How to change her further? Rossellini’s solution is swift and quietly brutal: Irene is in a discussion with her husband George (Alexander Knox); apparently, their child’s accident was no accident. She falls to the couch weeping: “We have to change our lives!” Unseen behind her the maid pops up with an alarmed expression: the husband (camera following) walks to the maid, who whispers in his ear. Without a word to Irene, he leaves the room.
Rossellini constantly focuses his camera on Bergman, his star and muse (a scandalous muse—they were conducting an adulterous affair while making their films). Only the filmmaker recognizes something others who adore their actresses do not: that real beauty is constantly in flux, warping in reaction to the stresses inflicted; that joy and anguish serve to bring out a woman’s beauty best and a woman being transformed to her most extreme form* is perhaps most beautiful of all.
*(A kind of passion not unlike Joan of Arc’s, of which the Dreyer version, come to think of it, could turn this double feature into a triple feature.)
Rossellini works in a low-key manner using the simplest materials; instead of taking up the cause of national liberation or nuclear annihilation, his heroine simply looks about, and sees the surrounding poor—specifically, families crowded into an apartment block and a nearby hovel, scrabbling out a living.
Irene ends up caring for a dying woman, a prostitute named Ines (Teresa Pellati, presumably chosen to be Irene’s opposite number/double in society (there but for the grace of God). She’s in the presence of yet another death only this time she’s a direct witness: Ines stops breathing and the camera pans down to her neck (Why? To look for the pulse that isn’t there?).
She goes next door to inform a neighbor, only the neighbor has her own problems: their son has committed a failed bank robbery and killed someone, is hiding in the apartment pointing a gun at his family. The timing’s so startling it’s almost comical (the only previous foreshadowing a newsboy yelling details of the robbery on the streets) but Rossellini presents the twist with such urgency and matter-of-fact conviction you forget to laugh—Irene in a series of hurtling camera movements is suddenly shoving the boy out the apartment door: “Turn yourself in. I know you’ll do it.” The camera lingers on a long shot of the youth fleeing into the dark.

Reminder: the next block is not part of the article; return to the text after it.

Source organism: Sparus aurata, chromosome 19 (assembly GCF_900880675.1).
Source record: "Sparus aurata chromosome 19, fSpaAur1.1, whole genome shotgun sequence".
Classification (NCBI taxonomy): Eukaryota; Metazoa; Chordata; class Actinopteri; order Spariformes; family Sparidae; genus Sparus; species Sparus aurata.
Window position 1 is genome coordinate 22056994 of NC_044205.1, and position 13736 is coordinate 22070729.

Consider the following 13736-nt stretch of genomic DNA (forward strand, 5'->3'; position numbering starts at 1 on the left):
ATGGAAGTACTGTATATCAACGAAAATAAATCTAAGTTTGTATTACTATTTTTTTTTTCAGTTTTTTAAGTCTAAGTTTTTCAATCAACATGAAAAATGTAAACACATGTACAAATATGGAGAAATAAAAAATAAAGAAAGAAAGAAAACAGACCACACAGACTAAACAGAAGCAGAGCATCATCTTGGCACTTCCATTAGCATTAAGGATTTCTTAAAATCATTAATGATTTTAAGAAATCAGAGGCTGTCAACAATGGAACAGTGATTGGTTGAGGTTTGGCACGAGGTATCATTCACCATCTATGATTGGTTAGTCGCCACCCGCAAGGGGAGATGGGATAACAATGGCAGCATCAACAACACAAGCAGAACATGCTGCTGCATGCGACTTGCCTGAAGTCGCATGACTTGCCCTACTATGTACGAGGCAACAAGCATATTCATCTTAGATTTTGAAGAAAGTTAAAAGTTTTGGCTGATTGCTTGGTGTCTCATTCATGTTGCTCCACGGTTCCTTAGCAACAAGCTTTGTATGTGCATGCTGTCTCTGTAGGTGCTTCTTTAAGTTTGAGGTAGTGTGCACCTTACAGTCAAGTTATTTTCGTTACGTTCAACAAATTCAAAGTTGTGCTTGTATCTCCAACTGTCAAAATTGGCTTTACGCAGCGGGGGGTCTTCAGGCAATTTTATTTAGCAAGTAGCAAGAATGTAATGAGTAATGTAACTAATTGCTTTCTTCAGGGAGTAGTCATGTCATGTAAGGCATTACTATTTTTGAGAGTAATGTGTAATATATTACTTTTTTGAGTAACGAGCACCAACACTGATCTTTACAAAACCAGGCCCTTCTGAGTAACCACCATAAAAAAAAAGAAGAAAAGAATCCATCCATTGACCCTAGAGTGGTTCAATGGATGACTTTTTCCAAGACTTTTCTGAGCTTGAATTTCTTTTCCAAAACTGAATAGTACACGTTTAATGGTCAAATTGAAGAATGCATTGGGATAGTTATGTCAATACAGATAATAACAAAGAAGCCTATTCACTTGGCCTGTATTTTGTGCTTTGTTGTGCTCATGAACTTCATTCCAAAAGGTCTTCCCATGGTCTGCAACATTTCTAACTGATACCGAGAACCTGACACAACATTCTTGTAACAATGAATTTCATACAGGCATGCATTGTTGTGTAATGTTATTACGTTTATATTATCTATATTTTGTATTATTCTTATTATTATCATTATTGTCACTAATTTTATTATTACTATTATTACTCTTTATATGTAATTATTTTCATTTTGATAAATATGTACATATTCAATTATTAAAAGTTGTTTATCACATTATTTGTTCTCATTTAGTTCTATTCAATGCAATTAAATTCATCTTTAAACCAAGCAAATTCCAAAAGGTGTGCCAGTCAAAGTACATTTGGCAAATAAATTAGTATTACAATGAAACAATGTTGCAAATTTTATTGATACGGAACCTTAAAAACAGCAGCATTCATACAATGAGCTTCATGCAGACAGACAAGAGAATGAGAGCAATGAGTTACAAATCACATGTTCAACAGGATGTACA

You want to say to yourself “What the f—?” You want to agree with the police and later the doctors’ verdict: “lei e pazza” she’s crazy. But the camera’s close identification with Irene—often seeing what she sees, feeling what she feels—keeps you in constant conflict with the more objective assessment. She’s crazy but we know why she’s crazy and we aren’t sure we wouldn’t act so crazy ourselves, given the circumstances.
As with Kurosawa’s Nakajima, Irene ends up in an asylum; unlike Nakajima, Irene doesn’t retreat into true insanity; she’s sane and totally aware of what’s being done to her, and why. Asked why she’s like this, Irene may sound evasive—she rejects communism, and when asked if she feels “a power within” wryly replies: “If I thought I had great spiritual power I would be insane and nothing more.” Like Jesus when interrogated you might say they are evasive for survival’s sake, to keep from being accused of subversion or heresy. Or you might say they struggle to describe an overwhelming fact within themselves that they can barely understand.
Europa ends with Irene’s martyrdom but instead of pointing his camera at the sun, Rossellini points it upwards, at Irene’s face. As Irene, Bergman is asked to present the character’s transfiguration; she’s more than equal to the challenge: with her divine cheekbones atop swan-like neck, face softly lit with harsh bars cutting across the screen for contrast, she’s transformed from struggling human being to martyred holy figure. Her struggle is over, not because Irene has achieved some vague state of grace but because she knows everything: she knows why she’s there, she knows why they’re down below adoring her, why they’re down below abhorring her, and she accepts it all. Grace, when you think about it, is the state where you know your true place in the universe, terrible or wonderful—or both—it may be. And there you are.